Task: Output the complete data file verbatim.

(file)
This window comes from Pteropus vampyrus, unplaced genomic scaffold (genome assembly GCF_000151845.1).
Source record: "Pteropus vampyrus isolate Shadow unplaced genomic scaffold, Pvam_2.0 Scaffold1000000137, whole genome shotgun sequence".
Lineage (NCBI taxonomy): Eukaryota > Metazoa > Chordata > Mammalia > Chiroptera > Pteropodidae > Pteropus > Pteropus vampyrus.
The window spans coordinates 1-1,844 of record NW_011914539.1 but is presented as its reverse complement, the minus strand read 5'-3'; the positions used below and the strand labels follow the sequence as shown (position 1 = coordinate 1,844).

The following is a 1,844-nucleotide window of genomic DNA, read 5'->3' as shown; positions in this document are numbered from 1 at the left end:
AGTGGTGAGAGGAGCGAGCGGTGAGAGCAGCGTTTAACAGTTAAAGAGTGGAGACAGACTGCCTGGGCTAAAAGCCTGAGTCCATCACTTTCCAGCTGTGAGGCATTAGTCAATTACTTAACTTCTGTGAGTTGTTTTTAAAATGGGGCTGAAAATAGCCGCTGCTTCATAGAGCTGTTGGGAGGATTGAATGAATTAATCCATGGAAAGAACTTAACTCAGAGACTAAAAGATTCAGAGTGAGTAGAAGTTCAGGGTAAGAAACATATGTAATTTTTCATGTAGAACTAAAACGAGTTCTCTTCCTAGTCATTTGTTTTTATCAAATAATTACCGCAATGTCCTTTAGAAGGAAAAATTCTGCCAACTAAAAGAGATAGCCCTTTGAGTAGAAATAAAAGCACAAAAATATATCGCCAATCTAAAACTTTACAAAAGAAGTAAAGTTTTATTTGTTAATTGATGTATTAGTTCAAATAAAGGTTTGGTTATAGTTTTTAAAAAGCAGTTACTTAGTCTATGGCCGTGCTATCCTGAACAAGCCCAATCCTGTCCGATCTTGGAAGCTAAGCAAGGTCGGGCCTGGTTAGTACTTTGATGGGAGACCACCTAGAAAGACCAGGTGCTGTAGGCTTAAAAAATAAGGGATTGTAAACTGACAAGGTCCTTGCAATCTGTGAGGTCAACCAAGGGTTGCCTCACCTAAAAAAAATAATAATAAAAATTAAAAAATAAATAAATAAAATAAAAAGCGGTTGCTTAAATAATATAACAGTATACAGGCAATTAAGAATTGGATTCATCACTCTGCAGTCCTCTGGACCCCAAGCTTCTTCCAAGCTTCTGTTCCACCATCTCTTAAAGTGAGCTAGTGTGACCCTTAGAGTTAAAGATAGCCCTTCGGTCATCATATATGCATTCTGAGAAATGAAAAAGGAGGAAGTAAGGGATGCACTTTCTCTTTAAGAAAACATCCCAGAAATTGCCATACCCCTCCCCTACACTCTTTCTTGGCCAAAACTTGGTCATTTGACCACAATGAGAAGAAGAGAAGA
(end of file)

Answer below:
This window comes from Pteropus vampyrus, unplaced genomic scaffold (genome assembly GCF_000151845.1).
Source record: "Pteropus vampyrus isolate Shadow unplaced genomic scaffold, Pvam_2.0 Scaffold1000000137, whole genome shotgun sequence".
Lineage (NCBI taxonomy): Eukaryota > Metazoa > Chordata > Mammalia > Chiroptera > Pteropodidae > Pteropus > Pteropus vampyrus.
The window spans coordinates 1-1,844 of record NW_011914539.1 but is presented as its reverse complement, the minus strand read 5'-3'; the positions used below and the strand labels follow the sequence as shown (position 1 = coordinate 1,844).

The following is a 1,844-nucleotide window of genomic DNA, read 5'->3' as shown; positions in this document are numbered from 1 at the left end:
AGTGGTGAGAGGAGCGAGCGGTGAGAGCAGCGTTTAACAGTTAAAGAGTGGAGACAGACTGCCTGGGCTAAAAGCCTGAGTCCATCACTTTCCAGCTGTGAGGCATTAGTCAATTACTTAACTTCTGTGAGTTGTTTTTAAAATGGGGCTGAAAATAGCCGCTGCTTCATAGAGCTGTTGGGAGGATTGAATGAATTAATCCATGGAAAGAACTTAACTCAGAGACTAAAAGATTCAGAGTGAGTAGAAGTTCAGGGTAAGAAACATATGTAATTTTTCATGTAGAACTAAAACGAGTTCTCTTCCTAGTCATTTGTTTTTATCAAATAATTACCGCAATGTCCTTTAGAAGGAAAAATTCTGCCAACTAAAAGAGATAGCCCTTTGAGTAGAAATAAAAGCACAAAAATATATCGCCAATCTAAAACTTTACAAAAGAAGTAAAGTTTTATTTGTTAATTGATGTATTAGTTCAAATAAAGGTTTGGTTATAGTTTTTAAAAAGCAGTTACTTAGTCTATGGCCGTGCTATCCTGAACAAGCCCAATCCTGTCCGATCTTGGAAGCTAAGCAAGGTCGGGCCTGGTTAGTACTTTGATGGGAGACCACCTAGAAAGACCAGGTGCTGTAGGCTTAAAAAATAAGGGATTGTAAACTGACAAGGTCCTTGCAATCTGTGAGGTCAACCAAGGGTTGCCTCACCTAAAAAAAATAATAATAAAAATTAAAAAATAAATAAATAAAATAAAAAGCGGTTGCTTAAATAATATAACAGTATACAGGCAATTAAGAATTGGATTCATCACTCTGCAGTCCTCTGGACCCCAAGCTTCTTCCAAGCTTCTGTTCCACCATCTCTTAAAGTGAGCTAGTGTGACCCTTAGAGTTAAAGATAGCCCTTCGGTCATCATATATGCATTCTGAGAAATGAAAAAGGAGGAAGTAAGGGATGCACTTTCTCTTTAAGAAAACATCCCAGAAATTGCCATACCCCTCCCCTACACTCTTTCTTGGCCAAAACTTGGTCATTTGACCACAATGAGAAGAAGAGAAGA